Threats to public safety

As a society, we lock people away because we believe they have violated the law. This law is presumed to be largely just. We do not generally assume that it is the product of a privileged group of mostly wealthy, white men aiming at anyone who is not wealthy, white, and male. And we make these assumptions despite the fact that the U.S. locks away a larger proportion of its population—and a greater number in aggregate—than any other country in the world, including China,[1] which has a population roughly four times as large. Even though these statistics have been widely publicized,[2] the criminal injustice system rarely faces serious challenge.

Indeed, in California, where courts—all the way up to the U.S. Supreme Court—have found that prison overcrowding amounts to cruel and unusual punishment and have placed the prison system under federal oversight, Governor Jerry Brown has been resisting a mandate to reduce the prison population, citing a threat to public safety.[3] To a large degree, these “threats to public safety” are poor or of color; they have been convicted of offenses that are less costly and less dangerous than those crimes committed by so-called “white collar” criminals. But stigmatizing the poor and portraying them as a threat helps to keep the wider population in line: they are reduced to superficial archetypes both to be feared and to be seen as examples of what members of the working and middle classes dare not become. So even the slightly better off comply with a profoundly unjust economic system that creates the desperation that results in much so-called “common” crime and we largely ignore the crimes of the wealthy.[4]

But are these “threats to public safety” really so threatening? That’s dubious. Fielding Dawson tells a story of teaching drama to a group of prisoners. In his telling, it’s difficult to produce and rehearse a play when it is not known which actors will be available to play the parts—because they’re in a situation where they are set up to fail, incurring the wrath of the institution and winding up in “the hole” for indefinite periods of time. But Dawson saw his students as human beings who were well able to articulate both an understanding of their situation and a humanity that far exceeds that of the institution they are subjected to.[5] It is, of course, possible to excuse these particular prisoners as a self-selected group portrayed at a fictional prison,[6] possibly a composite of prisoners Dawson has encountered in real life, “teach[ing] at prisons such as Sing-Sing and Attica, the site of the bloody 1971 uprising,”[7] consisting of a non-representative minority which chose to stage a play for their fellow prisoners.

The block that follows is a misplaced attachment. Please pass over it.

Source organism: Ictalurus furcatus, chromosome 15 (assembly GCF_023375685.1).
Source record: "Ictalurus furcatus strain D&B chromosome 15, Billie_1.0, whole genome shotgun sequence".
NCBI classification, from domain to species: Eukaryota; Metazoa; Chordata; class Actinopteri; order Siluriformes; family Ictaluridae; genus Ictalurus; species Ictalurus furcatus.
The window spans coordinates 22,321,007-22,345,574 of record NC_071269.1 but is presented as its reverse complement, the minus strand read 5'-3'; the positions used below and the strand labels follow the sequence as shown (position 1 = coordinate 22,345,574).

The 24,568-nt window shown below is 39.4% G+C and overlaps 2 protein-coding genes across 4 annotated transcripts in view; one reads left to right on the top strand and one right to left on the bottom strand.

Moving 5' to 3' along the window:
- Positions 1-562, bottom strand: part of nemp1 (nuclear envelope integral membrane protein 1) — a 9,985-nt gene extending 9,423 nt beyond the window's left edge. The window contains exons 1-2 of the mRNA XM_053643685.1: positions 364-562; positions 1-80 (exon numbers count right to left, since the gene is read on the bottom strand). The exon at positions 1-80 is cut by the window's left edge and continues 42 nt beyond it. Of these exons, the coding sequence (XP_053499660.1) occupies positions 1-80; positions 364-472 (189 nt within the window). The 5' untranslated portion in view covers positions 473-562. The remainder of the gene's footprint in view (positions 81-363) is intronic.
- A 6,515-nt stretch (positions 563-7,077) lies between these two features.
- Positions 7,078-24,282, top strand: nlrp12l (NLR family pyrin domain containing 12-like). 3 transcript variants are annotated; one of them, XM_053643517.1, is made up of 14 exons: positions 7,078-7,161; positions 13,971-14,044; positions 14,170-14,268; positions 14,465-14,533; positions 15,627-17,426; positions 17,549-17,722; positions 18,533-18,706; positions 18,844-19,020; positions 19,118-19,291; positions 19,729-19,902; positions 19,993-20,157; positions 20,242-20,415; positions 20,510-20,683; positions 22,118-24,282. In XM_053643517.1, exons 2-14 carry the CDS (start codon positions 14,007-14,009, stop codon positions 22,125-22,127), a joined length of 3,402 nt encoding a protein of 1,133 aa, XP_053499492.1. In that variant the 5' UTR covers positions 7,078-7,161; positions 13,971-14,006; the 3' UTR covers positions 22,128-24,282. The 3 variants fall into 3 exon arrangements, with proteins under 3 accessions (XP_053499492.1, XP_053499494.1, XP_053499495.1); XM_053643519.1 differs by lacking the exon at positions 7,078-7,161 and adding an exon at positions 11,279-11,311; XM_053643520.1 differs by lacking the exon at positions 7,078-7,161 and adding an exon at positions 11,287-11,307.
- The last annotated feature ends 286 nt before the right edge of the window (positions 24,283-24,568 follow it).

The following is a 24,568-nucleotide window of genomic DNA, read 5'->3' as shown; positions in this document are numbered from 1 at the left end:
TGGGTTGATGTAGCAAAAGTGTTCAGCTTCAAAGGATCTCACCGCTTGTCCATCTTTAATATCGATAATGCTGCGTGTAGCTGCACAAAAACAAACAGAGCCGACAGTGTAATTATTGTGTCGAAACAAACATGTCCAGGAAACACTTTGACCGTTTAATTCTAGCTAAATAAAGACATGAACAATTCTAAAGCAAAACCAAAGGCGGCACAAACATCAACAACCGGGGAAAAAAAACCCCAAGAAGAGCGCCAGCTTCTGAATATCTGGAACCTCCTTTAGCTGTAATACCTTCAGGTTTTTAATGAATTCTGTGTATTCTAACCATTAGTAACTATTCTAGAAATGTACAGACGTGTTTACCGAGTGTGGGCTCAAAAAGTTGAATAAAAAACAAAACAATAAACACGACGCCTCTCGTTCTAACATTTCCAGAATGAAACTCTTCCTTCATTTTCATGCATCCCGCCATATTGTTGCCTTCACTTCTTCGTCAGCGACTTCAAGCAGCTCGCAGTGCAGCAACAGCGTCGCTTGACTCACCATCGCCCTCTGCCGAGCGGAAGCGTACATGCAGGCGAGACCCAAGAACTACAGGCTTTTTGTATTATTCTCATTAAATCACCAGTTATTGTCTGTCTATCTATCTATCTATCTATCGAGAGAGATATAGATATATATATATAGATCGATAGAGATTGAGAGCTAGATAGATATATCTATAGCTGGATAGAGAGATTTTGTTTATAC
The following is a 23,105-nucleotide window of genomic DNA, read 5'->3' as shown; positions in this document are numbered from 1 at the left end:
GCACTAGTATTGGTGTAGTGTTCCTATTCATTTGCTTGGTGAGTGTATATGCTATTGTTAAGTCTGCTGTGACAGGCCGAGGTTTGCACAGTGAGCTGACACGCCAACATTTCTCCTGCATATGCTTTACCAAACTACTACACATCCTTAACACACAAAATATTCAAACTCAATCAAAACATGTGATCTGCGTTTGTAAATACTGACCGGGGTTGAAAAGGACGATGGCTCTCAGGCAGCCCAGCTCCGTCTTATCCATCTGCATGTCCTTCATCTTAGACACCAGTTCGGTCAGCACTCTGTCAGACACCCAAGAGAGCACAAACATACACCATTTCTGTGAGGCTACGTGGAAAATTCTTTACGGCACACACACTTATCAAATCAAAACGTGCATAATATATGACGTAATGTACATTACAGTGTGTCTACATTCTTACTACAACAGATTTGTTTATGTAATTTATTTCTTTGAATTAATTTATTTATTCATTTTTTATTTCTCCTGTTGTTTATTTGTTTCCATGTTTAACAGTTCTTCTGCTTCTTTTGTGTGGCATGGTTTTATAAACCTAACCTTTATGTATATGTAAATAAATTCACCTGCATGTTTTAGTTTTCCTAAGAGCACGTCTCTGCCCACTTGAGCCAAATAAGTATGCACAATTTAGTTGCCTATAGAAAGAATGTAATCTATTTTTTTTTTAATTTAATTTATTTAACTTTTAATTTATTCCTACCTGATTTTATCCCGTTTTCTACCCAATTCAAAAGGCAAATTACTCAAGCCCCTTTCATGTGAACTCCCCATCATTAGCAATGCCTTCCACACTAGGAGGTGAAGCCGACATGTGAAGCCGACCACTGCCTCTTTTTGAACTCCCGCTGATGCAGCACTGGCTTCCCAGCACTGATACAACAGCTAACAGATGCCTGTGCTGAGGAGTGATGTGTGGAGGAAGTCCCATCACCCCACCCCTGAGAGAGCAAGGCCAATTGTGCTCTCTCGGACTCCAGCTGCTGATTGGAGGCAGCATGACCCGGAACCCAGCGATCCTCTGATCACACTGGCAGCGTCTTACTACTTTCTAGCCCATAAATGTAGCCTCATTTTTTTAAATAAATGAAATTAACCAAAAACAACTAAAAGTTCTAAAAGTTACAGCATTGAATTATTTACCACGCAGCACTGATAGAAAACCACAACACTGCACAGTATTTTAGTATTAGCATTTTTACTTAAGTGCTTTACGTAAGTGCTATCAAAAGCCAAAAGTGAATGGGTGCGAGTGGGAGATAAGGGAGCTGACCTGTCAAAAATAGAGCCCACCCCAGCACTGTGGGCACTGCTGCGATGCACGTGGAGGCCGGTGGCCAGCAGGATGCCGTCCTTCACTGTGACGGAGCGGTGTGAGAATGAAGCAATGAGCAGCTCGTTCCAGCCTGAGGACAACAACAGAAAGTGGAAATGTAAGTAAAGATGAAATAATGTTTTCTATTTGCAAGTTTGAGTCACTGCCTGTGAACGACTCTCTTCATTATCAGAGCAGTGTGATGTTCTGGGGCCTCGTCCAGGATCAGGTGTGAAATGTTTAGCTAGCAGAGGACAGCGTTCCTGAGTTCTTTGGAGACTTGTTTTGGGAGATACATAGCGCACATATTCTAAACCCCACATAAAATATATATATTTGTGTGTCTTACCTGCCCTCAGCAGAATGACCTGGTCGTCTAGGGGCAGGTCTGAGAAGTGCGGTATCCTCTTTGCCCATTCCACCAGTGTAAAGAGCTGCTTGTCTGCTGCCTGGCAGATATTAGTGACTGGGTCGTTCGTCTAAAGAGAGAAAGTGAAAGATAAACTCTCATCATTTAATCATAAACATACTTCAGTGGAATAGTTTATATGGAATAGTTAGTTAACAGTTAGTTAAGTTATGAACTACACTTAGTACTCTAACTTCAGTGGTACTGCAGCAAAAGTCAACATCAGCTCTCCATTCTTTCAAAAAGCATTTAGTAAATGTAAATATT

But looking again, many U.S. prisoners have been incarcerated for increasingly harsh terms for being on the wrong side in the “war on drugs,”[8] a hypocrisy that has hardly succeeded in reducing, let alone eliminating this purported scourge.[9] Even if all these human beings were drug dealers or traffickers—many of them were not—this is crime that only becomes violent because it is illegal. With often more dangerous, but legal, drugs—tobacco and alcohol—we do not see anything like the violence that is present in a business that has been forced underground, a violence so extreme that some Latin American countries have called for decriminalization or legalization.[10]